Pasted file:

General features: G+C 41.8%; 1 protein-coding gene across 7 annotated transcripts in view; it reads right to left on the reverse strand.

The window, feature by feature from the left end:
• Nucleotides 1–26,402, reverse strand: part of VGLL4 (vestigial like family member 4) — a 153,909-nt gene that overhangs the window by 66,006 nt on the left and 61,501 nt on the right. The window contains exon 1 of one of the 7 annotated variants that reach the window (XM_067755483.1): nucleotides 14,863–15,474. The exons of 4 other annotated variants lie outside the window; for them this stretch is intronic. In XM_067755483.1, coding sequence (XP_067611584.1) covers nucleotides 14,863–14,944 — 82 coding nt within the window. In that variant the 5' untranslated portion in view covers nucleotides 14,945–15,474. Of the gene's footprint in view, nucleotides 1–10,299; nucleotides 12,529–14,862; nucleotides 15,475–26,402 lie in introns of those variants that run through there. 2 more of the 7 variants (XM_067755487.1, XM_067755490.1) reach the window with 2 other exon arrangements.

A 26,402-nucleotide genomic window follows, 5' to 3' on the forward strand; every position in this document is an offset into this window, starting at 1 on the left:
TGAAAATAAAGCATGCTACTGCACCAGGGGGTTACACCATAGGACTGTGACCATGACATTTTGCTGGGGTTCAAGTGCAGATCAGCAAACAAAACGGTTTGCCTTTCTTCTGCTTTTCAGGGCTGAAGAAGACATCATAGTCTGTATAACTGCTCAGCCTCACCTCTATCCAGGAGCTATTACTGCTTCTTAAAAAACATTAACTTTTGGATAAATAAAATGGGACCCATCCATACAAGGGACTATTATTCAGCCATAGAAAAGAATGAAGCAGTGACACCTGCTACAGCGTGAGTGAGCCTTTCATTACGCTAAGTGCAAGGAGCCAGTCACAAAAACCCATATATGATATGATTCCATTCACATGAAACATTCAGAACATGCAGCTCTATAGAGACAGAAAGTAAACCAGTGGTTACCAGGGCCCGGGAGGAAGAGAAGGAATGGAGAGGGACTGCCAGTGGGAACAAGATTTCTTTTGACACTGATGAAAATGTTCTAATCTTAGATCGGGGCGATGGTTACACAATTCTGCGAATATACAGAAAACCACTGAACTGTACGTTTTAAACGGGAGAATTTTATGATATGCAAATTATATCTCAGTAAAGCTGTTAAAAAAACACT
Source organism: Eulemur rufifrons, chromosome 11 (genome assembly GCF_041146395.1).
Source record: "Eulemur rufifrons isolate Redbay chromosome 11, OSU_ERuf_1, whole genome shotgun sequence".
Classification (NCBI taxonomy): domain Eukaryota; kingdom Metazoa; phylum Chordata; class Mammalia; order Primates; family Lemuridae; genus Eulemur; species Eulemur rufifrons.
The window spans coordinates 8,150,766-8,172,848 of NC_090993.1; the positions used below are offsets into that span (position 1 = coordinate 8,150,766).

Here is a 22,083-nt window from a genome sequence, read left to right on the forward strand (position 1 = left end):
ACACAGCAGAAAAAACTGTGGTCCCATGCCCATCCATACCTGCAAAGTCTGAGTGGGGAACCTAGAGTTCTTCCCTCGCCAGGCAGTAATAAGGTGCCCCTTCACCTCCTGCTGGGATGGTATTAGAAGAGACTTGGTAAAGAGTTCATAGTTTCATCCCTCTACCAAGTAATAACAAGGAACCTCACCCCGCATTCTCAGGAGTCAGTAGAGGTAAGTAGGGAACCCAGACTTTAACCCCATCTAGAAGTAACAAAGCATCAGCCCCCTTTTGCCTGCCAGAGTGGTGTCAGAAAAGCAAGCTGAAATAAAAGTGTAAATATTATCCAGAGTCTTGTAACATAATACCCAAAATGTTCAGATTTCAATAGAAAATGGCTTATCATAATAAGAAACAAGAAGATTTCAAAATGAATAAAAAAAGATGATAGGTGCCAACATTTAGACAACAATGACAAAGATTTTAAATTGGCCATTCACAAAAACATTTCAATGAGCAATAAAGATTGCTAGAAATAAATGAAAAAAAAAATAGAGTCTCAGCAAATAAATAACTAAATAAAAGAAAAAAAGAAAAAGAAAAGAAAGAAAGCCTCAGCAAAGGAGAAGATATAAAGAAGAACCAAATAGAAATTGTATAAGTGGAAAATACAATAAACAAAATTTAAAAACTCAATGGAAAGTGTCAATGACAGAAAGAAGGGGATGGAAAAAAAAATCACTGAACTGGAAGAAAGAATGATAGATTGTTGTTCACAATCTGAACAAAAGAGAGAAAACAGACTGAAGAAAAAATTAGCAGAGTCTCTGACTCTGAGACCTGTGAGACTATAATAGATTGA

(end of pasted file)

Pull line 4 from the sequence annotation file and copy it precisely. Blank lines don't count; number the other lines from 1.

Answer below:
A 26,402-nucleotide genomic window follows, 5' to 3' on the forward strand; every position in this document is an offset into this window, starting at 1 on the left: